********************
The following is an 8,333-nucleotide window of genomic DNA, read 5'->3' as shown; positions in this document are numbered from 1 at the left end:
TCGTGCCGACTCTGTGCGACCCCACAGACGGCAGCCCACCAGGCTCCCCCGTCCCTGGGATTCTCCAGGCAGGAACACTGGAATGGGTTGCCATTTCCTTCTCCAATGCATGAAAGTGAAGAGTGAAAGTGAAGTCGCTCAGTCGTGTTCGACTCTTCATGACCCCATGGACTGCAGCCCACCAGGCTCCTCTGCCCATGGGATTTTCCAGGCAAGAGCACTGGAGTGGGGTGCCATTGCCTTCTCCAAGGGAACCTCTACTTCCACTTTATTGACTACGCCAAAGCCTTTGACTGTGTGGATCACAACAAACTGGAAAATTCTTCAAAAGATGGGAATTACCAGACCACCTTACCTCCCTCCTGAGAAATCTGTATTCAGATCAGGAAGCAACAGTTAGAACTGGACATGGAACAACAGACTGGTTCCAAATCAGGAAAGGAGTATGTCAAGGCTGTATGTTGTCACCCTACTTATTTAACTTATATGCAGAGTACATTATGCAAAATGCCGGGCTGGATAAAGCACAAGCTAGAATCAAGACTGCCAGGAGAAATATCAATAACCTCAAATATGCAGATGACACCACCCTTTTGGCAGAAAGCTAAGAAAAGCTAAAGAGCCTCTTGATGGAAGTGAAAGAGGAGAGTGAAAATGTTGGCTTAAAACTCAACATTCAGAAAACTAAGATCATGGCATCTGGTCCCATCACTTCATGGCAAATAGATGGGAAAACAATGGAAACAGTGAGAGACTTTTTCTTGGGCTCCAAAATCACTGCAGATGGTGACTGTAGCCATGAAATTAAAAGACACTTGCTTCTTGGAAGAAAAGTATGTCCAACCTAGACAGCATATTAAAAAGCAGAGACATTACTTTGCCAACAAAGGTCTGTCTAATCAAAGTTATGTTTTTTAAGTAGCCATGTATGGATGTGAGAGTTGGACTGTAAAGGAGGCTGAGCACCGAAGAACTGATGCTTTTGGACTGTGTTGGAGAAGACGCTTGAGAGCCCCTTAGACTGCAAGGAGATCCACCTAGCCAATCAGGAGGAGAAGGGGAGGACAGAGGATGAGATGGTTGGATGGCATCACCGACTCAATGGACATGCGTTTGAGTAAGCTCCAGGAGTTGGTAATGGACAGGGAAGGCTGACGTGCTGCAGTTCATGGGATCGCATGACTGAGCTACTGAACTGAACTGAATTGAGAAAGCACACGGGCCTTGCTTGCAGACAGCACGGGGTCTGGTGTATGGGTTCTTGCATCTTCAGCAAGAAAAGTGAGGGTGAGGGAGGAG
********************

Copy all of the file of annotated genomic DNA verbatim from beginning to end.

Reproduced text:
The following is an 8,333-nucleotide window of genomic DNA, read 5'->3' as shown; positions in this document are numbered from 1 at the left end:
TCGTGCCGACTCTGTGCGACCCCACAGACGGCAGCCCACCAGGCTCCCCCGTCCCTGGGATTCTCCAGGCAGGAACACTGGAATGGGTTGCCATTTCCTTCTCCAATGCATGAAAGTGAAGAGTGAAAGTGAAGTCGCTCAGTCGTGTTCGACTCTTCATGACCCCATGGACTGCAGCCCACCAGGCTCCTCTGCCCATGGGATTTTCCAGGCAAGAGCACTGGAGTGGGGTGCCATTGCCTTCTCCAAGGGAACCTCTACTTCCACTTTATTGACTACGCCAAAGCCTTTGACTGTGTGGATCACAACAAACTGGAAAATTCTTCAAAAGATGGGAATTACCAGACCACCTTACCTCCCTCCTGAGAAATCTGTATTCAGATCAGGAAGCAACAGTTAGAACTGGACATGGAACAACAGACTGGTTCCAAATCAGGAAAGGAGTATGTCAAGGCTGTATGTTGTCACCCTACTTATTTAACTTATATGCAGAGTACATTATGCAAAATGCCGGGCTGGATAAAGCACAAGCTAGAATCAAGACTGCCAGGAGAAATATCAATAACCTCAAATATGCAGATGACACCACCCTTTTGGCAGAAAGCTAAGAAAAGCTAAAGAGCCTCTTGATGGAAGTGAAAGAGGAGAGTGAAAATGTTGGCTTAAAACTCAACATTCAGAAAACTAAGATCATGGCATCTGGTCCCATCACTTCATGGCAAATAGATGGGAAAACAATGGAAACAGTGAGAGACTTTTTCTTGGGCTCCAAAATCACTGCAGATGGTGACTGTAGCCATGAAATTAAAAGACACTTGCTTCTTGGAAGAAAAGTATGTCCAACCTAGACAGCATATTAAAAAGCAGAGACATTACTTTGCCAACAAAGGTCTGTCTAATCAAAGTTATGTTTTTTAAGTAGCCATGTATGGATGTGAGAGTTGGACTGTAAAGGAGGCTGAGCACCGAAGAACTGATGCTTTTGGACTGTGTTGGAGAAGACGCTTGAGAGCCCCTTAGACTGCAAGGAGATCCACCTAGCCAATCAGGAGGAGAAGGGGAGGACAGAGGATGAGATGGTTGGATGGCATCACCGACTCAATGGACATGCGTTTGAGTAAGCTCCAGGAGTTGGTAATGGACAGGGAAGGCTGACGTGCTGCAGTTCATGGGATCGCATGACTGAGCTACTGAACTGAACTGAATTGAGAAAGCACACGGGCCTTGCTTGCAGACAGCACGGGGTCTGGTGTATGGGTTCTTGCATCTTCAGCAAGAAAAGTGAGGGTGAGGGAGGAG